Canada has announced $60bn in clean energy tax credits and $20bn in sustainable infrastructure investments as part of its 2023 budget, released last week. The green investments are a response to the US Inflation Reduction Act (IRA), which committed nearly $370bn to clean energy. The EU recently issued its own response.
The largest portion of the Canadian budget’s energy transition-focused investments, representing more than $25bn through 2035, is made through the Clean Energy Investment Tax Credit. The budget proposes a 15% refundable tax credit for investments including non-emitting electricity generation systems – such as wind, solar and hydro, but also nuclear – as well as for “abated” natural gas-fired electricity generation subjected to an emissions intensity threshold, stationary electricity storage systems and equipment for the transmission of electricity between provinces and territories.
Other major tax credit proposals include nearly $18bn for investments in clean hydrogen production, more than $11bn to support clean manufacturing technology – including the extraction, processing and recycling of critical minerals – and more than $500m to expand an existing Carbon Capture, Utilisation and Storage Investment Tax Credit.
“I have never been more optimistic about the future of our country than I am today,” said Chrystia Freeland, Canada’s deputy prime minister and minister of finance in a press release. "Budget 2023 will deliver new, targeted inflation relief for the Canadians who need it most […] and significant investments to build Canada’s clean economy. At a challenging time in a challenging world, there is no better place to be than Canada.”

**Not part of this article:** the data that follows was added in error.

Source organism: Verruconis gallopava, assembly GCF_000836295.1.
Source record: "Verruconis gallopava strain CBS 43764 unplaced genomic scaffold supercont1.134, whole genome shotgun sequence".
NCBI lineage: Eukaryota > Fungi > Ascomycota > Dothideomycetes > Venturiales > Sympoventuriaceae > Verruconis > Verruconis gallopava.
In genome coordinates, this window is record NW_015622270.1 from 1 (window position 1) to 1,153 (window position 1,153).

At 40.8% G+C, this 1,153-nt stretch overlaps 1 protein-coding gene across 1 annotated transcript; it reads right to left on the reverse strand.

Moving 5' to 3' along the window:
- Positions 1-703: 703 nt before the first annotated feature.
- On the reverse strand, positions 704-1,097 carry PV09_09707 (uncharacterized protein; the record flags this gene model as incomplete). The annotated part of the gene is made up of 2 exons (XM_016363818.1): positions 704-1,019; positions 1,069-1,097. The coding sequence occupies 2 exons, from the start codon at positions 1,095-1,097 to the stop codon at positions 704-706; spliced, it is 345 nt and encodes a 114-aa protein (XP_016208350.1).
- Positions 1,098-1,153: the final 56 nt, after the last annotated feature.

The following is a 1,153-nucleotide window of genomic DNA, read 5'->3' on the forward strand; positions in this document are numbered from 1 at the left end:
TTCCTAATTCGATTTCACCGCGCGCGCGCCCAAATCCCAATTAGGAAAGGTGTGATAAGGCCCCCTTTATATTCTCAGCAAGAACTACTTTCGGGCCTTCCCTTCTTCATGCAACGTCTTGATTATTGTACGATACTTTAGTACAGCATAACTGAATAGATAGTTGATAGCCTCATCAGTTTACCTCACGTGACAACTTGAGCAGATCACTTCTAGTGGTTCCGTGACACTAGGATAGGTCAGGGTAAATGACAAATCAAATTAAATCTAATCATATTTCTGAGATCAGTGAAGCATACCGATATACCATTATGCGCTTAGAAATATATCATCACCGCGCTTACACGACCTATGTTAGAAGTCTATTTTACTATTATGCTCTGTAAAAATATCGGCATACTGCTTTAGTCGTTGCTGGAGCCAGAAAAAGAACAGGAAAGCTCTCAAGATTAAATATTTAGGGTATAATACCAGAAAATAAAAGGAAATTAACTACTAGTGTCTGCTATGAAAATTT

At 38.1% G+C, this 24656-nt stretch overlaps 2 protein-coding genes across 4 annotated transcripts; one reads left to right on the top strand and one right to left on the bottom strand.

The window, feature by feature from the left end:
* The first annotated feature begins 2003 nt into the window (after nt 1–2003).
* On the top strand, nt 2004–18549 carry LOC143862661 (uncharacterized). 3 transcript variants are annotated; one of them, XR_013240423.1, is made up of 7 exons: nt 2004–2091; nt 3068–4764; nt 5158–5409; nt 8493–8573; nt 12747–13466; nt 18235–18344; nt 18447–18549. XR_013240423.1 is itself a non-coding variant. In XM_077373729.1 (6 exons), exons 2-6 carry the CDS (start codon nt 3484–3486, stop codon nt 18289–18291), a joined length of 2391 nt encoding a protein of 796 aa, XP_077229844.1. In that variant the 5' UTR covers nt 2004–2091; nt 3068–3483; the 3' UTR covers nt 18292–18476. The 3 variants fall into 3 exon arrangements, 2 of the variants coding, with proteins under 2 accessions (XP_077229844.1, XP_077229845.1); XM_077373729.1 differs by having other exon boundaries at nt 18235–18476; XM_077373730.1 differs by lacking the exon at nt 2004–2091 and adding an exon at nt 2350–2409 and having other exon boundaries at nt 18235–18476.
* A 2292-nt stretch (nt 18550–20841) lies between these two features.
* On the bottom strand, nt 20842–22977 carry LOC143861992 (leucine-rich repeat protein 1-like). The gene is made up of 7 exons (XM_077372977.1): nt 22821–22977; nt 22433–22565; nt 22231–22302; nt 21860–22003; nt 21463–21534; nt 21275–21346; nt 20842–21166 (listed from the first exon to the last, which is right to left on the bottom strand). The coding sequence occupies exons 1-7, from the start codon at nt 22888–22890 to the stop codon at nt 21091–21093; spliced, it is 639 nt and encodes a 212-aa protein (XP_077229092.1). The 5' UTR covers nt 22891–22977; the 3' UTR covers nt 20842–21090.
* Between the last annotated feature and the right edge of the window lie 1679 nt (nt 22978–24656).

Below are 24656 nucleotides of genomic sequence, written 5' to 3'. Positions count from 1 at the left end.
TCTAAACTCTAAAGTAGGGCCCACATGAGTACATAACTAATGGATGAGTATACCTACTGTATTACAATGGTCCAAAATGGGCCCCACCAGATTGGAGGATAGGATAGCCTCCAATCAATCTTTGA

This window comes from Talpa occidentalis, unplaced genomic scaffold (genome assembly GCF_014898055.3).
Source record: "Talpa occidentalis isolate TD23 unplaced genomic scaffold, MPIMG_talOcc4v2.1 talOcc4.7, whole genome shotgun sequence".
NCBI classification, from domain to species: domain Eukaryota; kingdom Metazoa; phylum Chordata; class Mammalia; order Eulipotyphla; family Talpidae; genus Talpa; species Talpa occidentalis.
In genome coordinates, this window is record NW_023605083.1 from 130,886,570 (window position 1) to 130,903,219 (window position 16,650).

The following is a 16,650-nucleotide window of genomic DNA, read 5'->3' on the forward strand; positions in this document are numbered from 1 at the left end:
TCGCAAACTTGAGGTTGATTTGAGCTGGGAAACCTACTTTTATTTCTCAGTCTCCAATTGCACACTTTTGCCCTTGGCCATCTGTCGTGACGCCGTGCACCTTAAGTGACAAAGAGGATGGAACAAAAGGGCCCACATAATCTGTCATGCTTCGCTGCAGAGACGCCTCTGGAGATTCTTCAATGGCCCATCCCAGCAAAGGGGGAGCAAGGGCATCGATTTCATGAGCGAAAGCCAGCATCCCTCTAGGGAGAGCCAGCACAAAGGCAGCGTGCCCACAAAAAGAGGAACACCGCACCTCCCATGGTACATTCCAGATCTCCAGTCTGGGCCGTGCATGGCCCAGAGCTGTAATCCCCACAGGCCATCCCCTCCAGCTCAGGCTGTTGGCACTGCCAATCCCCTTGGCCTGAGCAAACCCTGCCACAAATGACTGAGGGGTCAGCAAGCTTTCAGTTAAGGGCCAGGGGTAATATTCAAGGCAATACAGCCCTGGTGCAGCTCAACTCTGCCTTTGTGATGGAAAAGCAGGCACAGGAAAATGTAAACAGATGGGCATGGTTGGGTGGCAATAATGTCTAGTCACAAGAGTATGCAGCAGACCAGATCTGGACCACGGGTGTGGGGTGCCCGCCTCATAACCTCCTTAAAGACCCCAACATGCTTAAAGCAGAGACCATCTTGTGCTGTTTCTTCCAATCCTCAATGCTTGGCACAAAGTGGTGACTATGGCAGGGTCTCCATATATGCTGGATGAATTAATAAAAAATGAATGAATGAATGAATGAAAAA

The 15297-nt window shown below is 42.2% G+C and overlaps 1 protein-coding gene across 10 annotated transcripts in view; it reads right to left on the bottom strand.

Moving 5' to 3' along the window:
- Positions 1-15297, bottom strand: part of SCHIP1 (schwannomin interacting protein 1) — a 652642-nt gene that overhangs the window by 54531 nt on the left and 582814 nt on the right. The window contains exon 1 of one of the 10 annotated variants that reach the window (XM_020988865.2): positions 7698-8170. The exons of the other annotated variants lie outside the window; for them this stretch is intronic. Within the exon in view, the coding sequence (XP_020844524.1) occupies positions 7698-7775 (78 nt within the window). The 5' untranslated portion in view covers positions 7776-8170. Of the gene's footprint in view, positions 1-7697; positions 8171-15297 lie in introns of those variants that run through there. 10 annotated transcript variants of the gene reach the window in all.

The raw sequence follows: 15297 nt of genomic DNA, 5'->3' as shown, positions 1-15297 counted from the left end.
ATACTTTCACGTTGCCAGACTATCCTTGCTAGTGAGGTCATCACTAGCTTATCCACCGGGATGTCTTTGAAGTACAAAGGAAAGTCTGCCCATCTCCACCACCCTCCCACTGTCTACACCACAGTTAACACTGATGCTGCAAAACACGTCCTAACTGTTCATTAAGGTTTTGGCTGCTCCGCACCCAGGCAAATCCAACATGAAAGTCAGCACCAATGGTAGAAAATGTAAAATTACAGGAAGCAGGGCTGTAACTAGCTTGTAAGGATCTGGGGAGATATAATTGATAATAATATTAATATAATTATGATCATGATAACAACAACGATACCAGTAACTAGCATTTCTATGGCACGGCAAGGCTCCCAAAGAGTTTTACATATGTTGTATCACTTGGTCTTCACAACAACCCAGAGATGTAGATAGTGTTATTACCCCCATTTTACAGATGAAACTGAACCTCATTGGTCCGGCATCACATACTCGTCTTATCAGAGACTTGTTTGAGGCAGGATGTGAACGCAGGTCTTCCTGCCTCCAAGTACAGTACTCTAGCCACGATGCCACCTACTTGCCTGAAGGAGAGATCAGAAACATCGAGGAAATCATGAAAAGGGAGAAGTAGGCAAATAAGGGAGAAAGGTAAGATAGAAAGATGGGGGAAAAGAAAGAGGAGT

Taxable and non-taxable entities such as Crown corporations and publicly owned utilities, corporations owned by Indigenous communities, and pension funds will be eligible for the tax credits.
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The Canada Infrastructure Bank will invest at least $10bn in “clean energy” (for example, clean power, energy storage and transmission) and at least $10bn in "green Infrastructure” (for example, building retrofits, carbon capture, use and storage, hydrogen, and zero-emission vehicle charging).
The budget aims to secure major battery manufacturing in Canada, with Volkswagen's subsidiary, PowerCo, planning to build its first overseas battery 'gigafactory' in St. Thomas, Ontario. Investing in electric vehicle battery manufacturing is expected to create well-paying jobs and enable growth in related industries like critical minerals mining and processing, battery components, and parts and automotive manufacturing, the Canadian government says. The budget also acknowledges the opportunities created for Canada by the US's Inflation Reduction Act.